It is now well-settled by a number of decisions of this Court that where an employer has failed to make an enquiry before dismissing or discharging a workman it is open to him to justify the action before the tribunal by leading all relevant evidence before it, 597 In such a case the employer would not have the benefit which he had in cases where domestic inquiries have been held. The entire matter would be open before the tribunal which will have jurisdiction not only to go into the limited questions open to a tribunal where domestic inquiry has been properly held (see Indian Iron & Steel Co. v. Their workmen(1) but also to satisfy itself on the facts adduced before it by the employer whether the dismissal or discharge was justified, We may in this connection refer to M/s Sasa Musa Sugar Works (P) Limited v. Shobrati Khan(2), Phulbari Tea Estate v. Its Workmen(3) and the Punjab National Bank Limited v. Its Workman(4) There three cases were further considered by this court in Bharat Sugar Mills Limited. v. Shri Jai Singh(5), and reference was also made to the decision of the Labour Appellate Tribunal in Shri Ram Swarath Sinha v. Belaund Sugar Co. (6) It was pointed out that "the import effect of commission to hold an enquiry was merely this: that the tribunal would not have to consider only whether there was a prima facie case but would decide for itself on the evidence adduced whether the charges have really been made out". It is true that three of these cases, except Phulbari Tea Estate's case(3), were on applications under s. 33 of the Industrial Disputes Act, 1947. But in principle we see no difference whether the matter comes before the tribunal for approval under s. 33 or on a reference under s. 10 of the Industrial Disputes Act, 1947. In either case if the enquiry is defective or if no enquiry has been held as required by Standing Orders, the entire case would be open before the tribunal and the employer would have to justify on facts as well that its order of dismissal or discharge was proper. Phulbari Tea Estate's(9) was on: a reference under s. 10, and the same principle was applied there also, the only difference being.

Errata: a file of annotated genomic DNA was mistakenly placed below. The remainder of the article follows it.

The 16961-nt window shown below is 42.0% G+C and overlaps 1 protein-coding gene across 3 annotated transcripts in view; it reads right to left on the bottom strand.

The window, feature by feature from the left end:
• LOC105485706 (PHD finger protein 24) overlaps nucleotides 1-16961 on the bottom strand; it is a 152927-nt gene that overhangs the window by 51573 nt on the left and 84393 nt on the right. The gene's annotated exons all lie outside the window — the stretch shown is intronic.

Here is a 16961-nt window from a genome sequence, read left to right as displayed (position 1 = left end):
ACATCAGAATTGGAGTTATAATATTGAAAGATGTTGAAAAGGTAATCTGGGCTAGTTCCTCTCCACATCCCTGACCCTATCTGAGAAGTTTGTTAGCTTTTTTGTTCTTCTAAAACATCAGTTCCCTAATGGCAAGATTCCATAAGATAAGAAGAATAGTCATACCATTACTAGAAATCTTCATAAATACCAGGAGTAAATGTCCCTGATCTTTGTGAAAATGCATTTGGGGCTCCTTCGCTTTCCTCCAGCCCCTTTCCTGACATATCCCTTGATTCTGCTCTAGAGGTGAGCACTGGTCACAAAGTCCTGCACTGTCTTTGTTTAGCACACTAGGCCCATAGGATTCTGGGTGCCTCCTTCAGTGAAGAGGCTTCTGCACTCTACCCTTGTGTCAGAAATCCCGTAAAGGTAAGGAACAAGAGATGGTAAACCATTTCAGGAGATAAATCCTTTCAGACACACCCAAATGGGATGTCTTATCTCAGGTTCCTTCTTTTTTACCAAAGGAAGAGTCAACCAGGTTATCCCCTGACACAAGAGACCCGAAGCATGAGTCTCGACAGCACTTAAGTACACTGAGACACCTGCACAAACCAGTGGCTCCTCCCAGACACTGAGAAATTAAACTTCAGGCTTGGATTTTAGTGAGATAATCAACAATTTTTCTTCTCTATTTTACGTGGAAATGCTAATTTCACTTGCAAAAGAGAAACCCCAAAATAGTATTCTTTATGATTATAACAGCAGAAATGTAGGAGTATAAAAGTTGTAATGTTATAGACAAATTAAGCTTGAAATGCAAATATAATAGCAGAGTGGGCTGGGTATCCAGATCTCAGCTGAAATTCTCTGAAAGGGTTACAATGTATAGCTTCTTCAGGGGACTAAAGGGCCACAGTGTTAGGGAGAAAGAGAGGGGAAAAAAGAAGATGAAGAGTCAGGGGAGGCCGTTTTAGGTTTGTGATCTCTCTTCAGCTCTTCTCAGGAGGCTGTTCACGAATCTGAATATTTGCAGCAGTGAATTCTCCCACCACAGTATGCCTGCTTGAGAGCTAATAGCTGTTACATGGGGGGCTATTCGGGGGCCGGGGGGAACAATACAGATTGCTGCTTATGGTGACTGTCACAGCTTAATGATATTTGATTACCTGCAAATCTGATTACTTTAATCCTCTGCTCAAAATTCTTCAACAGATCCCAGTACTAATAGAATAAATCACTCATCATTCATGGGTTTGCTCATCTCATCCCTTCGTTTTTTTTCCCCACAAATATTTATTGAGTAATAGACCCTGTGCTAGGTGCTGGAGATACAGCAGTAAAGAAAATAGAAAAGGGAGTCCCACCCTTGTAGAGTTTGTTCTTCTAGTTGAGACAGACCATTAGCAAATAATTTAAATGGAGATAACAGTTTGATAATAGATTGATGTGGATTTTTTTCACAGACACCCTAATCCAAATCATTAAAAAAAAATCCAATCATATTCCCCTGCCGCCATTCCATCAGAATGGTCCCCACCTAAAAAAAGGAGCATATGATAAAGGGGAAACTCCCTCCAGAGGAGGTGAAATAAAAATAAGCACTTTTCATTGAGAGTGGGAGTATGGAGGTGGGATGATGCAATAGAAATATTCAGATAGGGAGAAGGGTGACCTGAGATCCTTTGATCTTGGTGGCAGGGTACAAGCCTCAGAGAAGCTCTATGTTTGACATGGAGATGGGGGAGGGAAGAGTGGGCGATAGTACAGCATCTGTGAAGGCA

that in that case, there was an enquiry though it was defective. A defective enquiry in our opinion stands on the same footing as no enquiry and in either case the tribunal would have jurisdiction to go into the facts and the employer would have to satisfy the tribunal that on facts the order of dismissal or discharge was proper.

If it is held that in cases where the employer dismisses his employee without holding an enquiry, the dismissal must be set aside by the industrial tribunal only on that ground, it would inevitably mean that the employer will immediately proceed to hold the enquiry and pass an order dismissing the employee once again. In that case, another industrial dispute would arise and the employer would be entitled to rely upon the enquiry which he had held in the mean-time. This course would mean delay and on the second occasion it will entitle the employer to claim the benefit of the domestic enquiry given. On the other hand, if in such cases the employer is given an opportunity to justify the (1) [1958] S.C.R. 667.

(2) [1959] Supp. S.C.R. 836.

(3) [1960] IS.C.R. 32.

(4) [1960] I.S.C.R.806.

(5) [1962] 3 S.C.R.684.

(6) [1954] L.A.C.697.